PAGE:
Vermont RV & Camping: Time, Dates & Rules (With Examples)

Vermont is beautiful at almost any time of year.

From historical sights on Church Street in downtown Burlington or the Shelburne Museum to natural wonders like Lake Champlain or Mount Mansfield and Smuggler’s Notch, there is something for everyone to enjoy.

There are plenty of state parks and national parks to camp or RV in, and even more beautiful things to see! Hiking? Camping? Fishing? Vermont is perfect.

In this article, we are going to list the things you need to know before visiting Vermont:

Peak Camping Times:

Many state parks in Vermont allow all-season camping, which is great if you have an RV that can sustain cold temperatures.

Due to its more northern location, the autumnal season is gorgeous and full of color, while the winters are cold and snowy. With an 81 inch average snowfall, only the hardiest campers and those with RVs should go camping year-round in Vermont.

That being said, summer and fall are probably the most beautiful and comfortable times to visit Vermont.

With their historical sites and pumpkin farms to visit in the fall, as well as their many hiking trails, lakes, and rivers to visit in the summer, it is probably best to camp between June and October.

The coldest that nighttime temperatures can reach in autumn is between 30 and 45 degrees, so make sure that you either pack really well (when taking a tent) or bring a climate-controlled recreational vehicle.

Can you Go RVing in Vermont Outside these Dates?

You can absolutely go camping in Vermont at any time.

Whether you decide to go in spring when it is still quite chilly and rainy or during winter when it is much colder, and there is a lot of snowfall, there are some year-round camping spots to check out!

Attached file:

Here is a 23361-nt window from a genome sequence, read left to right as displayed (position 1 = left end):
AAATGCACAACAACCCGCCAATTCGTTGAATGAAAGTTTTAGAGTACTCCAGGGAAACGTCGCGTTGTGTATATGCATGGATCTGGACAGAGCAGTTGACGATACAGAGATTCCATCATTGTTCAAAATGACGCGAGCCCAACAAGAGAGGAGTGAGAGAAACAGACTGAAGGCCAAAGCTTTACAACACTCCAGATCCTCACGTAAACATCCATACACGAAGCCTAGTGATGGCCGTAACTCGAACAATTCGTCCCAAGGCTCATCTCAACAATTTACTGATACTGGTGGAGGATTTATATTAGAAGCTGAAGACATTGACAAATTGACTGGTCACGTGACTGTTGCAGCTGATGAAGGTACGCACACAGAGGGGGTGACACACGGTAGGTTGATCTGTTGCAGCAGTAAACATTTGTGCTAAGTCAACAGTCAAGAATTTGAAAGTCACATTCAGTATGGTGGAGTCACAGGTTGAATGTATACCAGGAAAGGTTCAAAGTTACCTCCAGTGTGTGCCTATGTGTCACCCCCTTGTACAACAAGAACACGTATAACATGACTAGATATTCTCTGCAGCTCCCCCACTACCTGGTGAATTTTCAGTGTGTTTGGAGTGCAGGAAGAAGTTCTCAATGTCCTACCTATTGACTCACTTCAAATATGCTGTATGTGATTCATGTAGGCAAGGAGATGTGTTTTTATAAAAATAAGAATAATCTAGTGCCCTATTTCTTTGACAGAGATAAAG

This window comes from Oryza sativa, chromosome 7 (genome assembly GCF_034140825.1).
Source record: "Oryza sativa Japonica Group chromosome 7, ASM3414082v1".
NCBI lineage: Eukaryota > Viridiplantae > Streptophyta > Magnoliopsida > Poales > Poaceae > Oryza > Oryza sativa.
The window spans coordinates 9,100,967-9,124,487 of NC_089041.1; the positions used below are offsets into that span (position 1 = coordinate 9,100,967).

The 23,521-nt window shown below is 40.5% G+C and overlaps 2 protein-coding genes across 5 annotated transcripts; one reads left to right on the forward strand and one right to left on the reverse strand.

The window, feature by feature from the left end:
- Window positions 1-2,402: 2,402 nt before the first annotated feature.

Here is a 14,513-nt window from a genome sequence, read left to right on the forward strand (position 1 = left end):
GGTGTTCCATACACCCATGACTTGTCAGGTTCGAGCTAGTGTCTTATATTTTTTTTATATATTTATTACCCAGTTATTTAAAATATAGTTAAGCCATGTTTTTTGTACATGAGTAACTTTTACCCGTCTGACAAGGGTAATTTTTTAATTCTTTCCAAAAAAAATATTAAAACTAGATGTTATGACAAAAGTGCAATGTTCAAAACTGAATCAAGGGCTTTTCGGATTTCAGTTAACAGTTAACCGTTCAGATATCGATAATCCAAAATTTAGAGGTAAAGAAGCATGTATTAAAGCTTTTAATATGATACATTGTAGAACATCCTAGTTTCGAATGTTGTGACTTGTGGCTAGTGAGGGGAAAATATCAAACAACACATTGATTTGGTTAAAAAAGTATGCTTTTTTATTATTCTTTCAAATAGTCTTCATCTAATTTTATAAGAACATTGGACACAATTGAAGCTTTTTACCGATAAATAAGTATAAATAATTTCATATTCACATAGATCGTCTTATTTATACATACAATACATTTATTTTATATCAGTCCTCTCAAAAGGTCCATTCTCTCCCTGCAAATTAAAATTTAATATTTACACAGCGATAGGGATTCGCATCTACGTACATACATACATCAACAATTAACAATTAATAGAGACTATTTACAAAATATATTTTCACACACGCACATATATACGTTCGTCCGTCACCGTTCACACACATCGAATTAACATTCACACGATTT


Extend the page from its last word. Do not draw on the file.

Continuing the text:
Here is a list of a few year-round state parks to camp:

  • Ricker Pond State Park
  • Green River Reservoir State Park
  • Kettle Pond State Park
  • Woodford State Park
  • Underhill State Park

There are so many places to go winter camping for the hardy and experienced explorer, from incredibly remote areas like Green River Reservoir to advanced hiking trails at Underhill State Park.

More than anything, though, remember that camping or hiking in cold temperatures can be dangerous. Novice campers or hikers should go with experienced partners or friends before they attempt to do it alone.

Finally, make sure that the tent and equipment you bring are suited to whatever elements you intend to camp in.

Where Can you Camp for Free in Vermont?

According to the USDA Forest Service (United States Department of Agriculture), there are plenty of dispersed or free camping locations.

This is usually done on public or government land and does not happen on private campgrounds that a family or company owns.

First, What is Dispersed Camping?

Dispersed camping is when you camp on public land rather than pay for a site at a campground.

This is basically incredibly rustic camping which requires that you bring your own water, supplies, food, generators (if necessary) and take all trash with you when you leave.

Only experienced campers (especially during winter or harsher conditions in Vermont) should be camping without amenities or facilities.

Dispersed camping is quite common all over the United States. You just need to know where to look.

There are a couple of districts in Vermont for dispersed or free camping:

Green Mountain – Middlebury/Rochester District:

The Middlebury/Rochester district at Green Mountain is located in central Vermont and is great for campground camping and dispersed camping.

Locations that allow dispersed camping are examples like:

  • Michigan Brook Road
  • Sparks Landing
  • Steam Mill Clearing
  • Texas Meadows
  • Breadloaf Wilderness

These are not all examples available, and the different areas in these sections of the park will have different spaces for dispersed campers than others.